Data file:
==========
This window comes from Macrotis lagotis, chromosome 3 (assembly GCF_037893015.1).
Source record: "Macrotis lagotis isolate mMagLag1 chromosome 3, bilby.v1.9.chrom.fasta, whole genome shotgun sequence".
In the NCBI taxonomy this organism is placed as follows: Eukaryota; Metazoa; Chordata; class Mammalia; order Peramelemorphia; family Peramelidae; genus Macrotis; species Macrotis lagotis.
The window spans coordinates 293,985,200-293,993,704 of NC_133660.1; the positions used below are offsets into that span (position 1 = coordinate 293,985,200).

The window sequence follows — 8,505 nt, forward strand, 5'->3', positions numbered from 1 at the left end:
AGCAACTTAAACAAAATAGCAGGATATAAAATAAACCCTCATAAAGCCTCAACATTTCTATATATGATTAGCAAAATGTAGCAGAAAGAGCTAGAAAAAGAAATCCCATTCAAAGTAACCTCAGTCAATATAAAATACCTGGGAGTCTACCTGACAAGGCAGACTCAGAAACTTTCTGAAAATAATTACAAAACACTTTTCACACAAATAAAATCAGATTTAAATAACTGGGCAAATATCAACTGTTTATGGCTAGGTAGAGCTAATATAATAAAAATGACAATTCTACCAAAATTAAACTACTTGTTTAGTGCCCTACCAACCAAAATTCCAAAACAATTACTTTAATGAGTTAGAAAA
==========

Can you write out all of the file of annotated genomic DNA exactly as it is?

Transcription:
This window comes from Macrotis lagotis, chromosome 3 (assembly GCF_037893015.1).
Source record: "Macrotis lagotis isolate mMagLag1 chromosome 3, bilby.v1.9.chrom.fasta, whole genome shotgun sequence".
In the NCBI taxonomy this organism is placed as follows: Eukaryota; Metazoa; Chordata; class Mammalia; order Peramelemorphia; family Peramelidae; genus Macrotis; species Macrotis lagotis.
The window spans coordinates 293,985,200-293,993,704 of NC_133660.1; the positions used below are offsets into that span (position 1 = coordinate 293,985,200).

The window sequence follows — 8,505 nt, forward strand, 5'->3', positions numbered from 1 at the left end:
AGCAACTTAAACAAAATAGCAGGATATAAAATAAACCCTCATAAAGCCTCAACATTTCTATATATGATTAGCAAAATGTAGCAGAAAGAGCTAGAAAAAGAAATCCCATTCAAAGTAACCTCAGTCAATATAAAATACCTGGGAGTCTACCTGACAAGGCAGACTCAGAAACTTTCTGAAAATAATTACAAAACACTTTTCACACAAATAAAATCAGATTTAAATAACTGGGCAAATATCAACTGTTTATGGCTAGGTAGAGCTAATATAATAAAAATGACAATTCTACCAAAATTAAACTACTTGTTTAGTGCCCTACCAACCAAAATTCCAAAACAATTACTTTAATGAGTTAGAAAA